I’m very interested in this one. Mark is in a much better position to see these things coming than I am, and if he’s right, that would be very big news indeed.
Will it be a game changer? I don’t think so, but I half expect to be wrong. Right now, my books are on Scribd and Kobo Plus, and I haven’t seen much of an effect, but subscription services tend to shake up every industry where they take root, and ebooks aren’t an exception.
That said, I don’t think that any new book subscription services will dramatically change my own indie publishing business in 2018. I hope to be proven wrong.
15. Calls will grow in the US for antitrust action against Amazon
Fat chance, Mark. If anything, Walmart and Home Depot are going to eat Amazon’s lunch. The “Amazon effect” has been greatly exaggerated: truth is, the retail sector is just full of dead wood after a decade of easy credit, stock buybacks, and government bailouts.
Trump is going to defy expectations and win a second term. The Republicans may lose the House in 2018, but I don’t think they will. As for the Senate, almost all of the seats up for election are currently held by Democrats. The Russiagate narrative is coming apart, the Clinton Foundation is once again under investigation, tax cuts are coming, and #MeToo is causing the Left to eat their own. I think the Republicans are going to have a good year.
If calls for anti-trust action against Amazon grow, they will fall on increasingly deaf ears. Thank goodness.
16. Indies will reassert control over platform
More to the point, Twitter and Facebook will generally decline, while sites like Steemit and Weme will pick up the slack.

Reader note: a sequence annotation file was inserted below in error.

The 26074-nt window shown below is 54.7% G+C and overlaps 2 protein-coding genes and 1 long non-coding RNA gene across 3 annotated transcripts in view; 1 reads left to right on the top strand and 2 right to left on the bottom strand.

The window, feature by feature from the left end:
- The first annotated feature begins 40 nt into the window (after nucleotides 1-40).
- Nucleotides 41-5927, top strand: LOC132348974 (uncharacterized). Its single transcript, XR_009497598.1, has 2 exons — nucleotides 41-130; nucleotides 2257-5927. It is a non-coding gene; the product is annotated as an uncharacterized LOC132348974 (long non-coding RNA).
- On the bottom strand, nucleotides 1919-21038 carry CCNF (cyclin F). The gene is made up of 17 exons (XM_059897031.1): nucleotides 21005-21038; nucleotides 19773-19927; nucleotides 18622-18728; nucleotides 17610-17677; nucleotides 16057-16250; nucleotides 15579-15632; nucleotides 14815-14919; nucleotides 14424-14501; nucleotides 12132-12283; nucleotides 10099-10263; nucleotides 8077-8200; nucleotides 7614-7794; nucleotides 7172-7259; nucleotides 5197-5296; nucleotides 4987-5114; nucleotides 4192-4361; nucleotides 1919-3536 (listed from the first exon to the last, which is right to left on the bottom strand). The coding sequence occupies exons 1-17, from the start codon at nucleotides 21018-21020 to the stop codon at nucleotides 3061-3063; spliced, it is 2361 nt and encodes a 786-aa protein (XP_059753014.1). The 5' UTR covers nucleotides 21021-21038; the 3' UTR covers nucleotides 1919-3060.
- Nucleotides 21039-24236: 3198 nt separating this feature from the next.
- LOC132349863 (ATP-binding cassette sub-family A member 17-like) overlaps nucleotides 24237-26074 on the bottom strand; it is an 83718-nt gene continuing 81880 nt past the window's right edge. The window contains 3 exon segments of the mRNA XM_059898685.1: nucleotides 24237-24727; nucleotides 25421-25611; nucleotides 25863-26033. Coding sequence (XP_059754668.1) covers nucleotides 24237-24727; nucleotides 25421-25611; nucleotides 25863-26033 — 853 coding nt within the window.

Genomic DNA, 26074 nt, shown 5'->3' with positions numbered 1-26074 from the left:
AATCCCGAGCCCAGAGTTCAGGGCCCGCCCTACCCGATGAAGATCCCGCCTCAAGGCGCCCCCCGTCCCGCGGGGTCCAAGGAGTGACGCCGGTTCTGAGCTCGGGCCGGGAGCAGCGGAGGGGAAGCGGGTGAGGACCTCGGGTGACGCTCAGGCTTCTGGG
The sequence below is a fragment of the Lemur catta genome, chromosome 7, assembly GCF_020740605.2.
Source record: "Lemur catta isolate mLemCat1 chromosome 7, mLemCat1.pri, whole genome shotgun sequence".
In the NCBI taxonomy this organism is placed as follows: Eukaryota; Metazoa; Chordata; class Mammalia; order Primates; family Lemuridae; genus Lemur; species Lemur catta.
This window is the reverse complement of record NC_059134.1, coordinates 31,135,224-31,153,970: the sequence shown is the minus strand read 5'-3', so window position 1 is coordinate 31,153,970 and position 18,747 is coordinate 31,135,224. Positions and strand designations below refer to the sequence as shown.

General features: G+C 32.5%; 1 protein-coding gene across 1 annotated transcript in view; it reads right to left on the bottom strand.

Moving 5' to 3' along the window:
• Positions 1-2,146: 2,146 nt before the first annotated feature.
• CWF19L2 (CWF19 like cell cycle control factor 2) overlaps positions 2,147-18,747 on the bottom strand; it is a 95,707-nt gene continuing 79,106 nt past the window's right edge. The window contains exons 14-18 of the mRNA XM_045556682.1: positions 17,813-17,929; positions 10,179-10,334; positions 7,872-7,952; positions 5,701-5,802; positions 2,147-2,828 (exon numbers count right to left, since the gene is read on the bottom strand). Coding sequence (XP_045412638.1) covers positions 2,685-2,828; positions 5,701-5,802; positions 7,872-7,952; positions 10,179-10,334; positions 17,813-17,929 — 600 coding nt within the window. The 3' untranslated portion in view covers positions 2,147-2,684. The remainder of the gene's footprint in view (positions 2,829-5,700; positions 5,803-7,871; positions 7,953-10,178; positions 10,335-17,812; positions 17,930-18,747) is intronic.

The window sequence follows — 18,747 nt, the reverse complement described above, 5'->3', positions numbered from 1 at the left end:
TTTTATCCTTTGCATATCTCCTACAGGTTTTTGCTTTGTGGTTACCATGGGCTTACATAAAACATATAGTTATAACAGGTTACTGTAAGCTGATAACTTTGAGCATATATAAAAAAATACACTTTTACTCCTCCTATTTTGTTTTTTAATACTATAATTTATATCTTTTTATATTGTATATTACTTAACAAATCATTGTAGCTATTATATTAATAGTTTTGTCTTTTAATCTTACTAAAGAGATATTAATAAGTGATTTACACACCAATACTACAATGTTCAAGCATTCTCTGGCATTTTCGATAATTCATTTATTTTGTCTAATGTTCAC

If indies do take control of their own platforms, it will be through things like blogs and email lists, which runs contrary to Mark’s prediction in #9. However, I half expect a shakeup in social media to lead to a mass migration of authors to some new site, once the first movers experience huge success.
I’m not sure of this one. It could go either way. Barring the rise of the next Facebook, I think Mark may be right. But I consider it just as likely that we see Facebook go the way of MySpace as something else takes over.
17. Indie authors will take a closer look at podcasting to reach new readers
Not a bad idea. I doubt it will take off generally, but a few authors will certainly find new opportunities here—especially authors who are also invested in producing their own audiobooks. Could shake things up a bit.
Overall, while I tend to disagree with Mark’s 2018 predictions, he raises some interesting points to consider. Here are some predictions of my own:
- I will continue to write new books.
- I will continue to publish new books.
- A lot of new readers will discover my books.
- My email list will more than double.
- I will fall behind on this blog more than I should.
- I will continue to listen to Sabaton.
What a disappointment.
I was going to avoid spoilers, but now that I’ve had some time to reflect, man oh man I’m just gonna vent about everything. Because there is so much wrong with this movie, and so many things that could have been awesome but instead turned into missed opportunities. So this post is full of spoilers. Consider yourselves warned.
First, taken entirely on its own, the story is just broken. I’m undecided whether the writers and/or director were too clever or too stupid for their own good. Half the plot of the movie turned out to be a red herring, which made Finn, Rose, and to a certain extent Poe Dameron completely unnecessary characters. It seemed like the writers were trying to play with tropes and plot conventions in an unexpected way, but it ended up completely breaking the story. The Dark Knight did something similar and pulled it off masterfully, but The Last Jedi is no Dark Knight.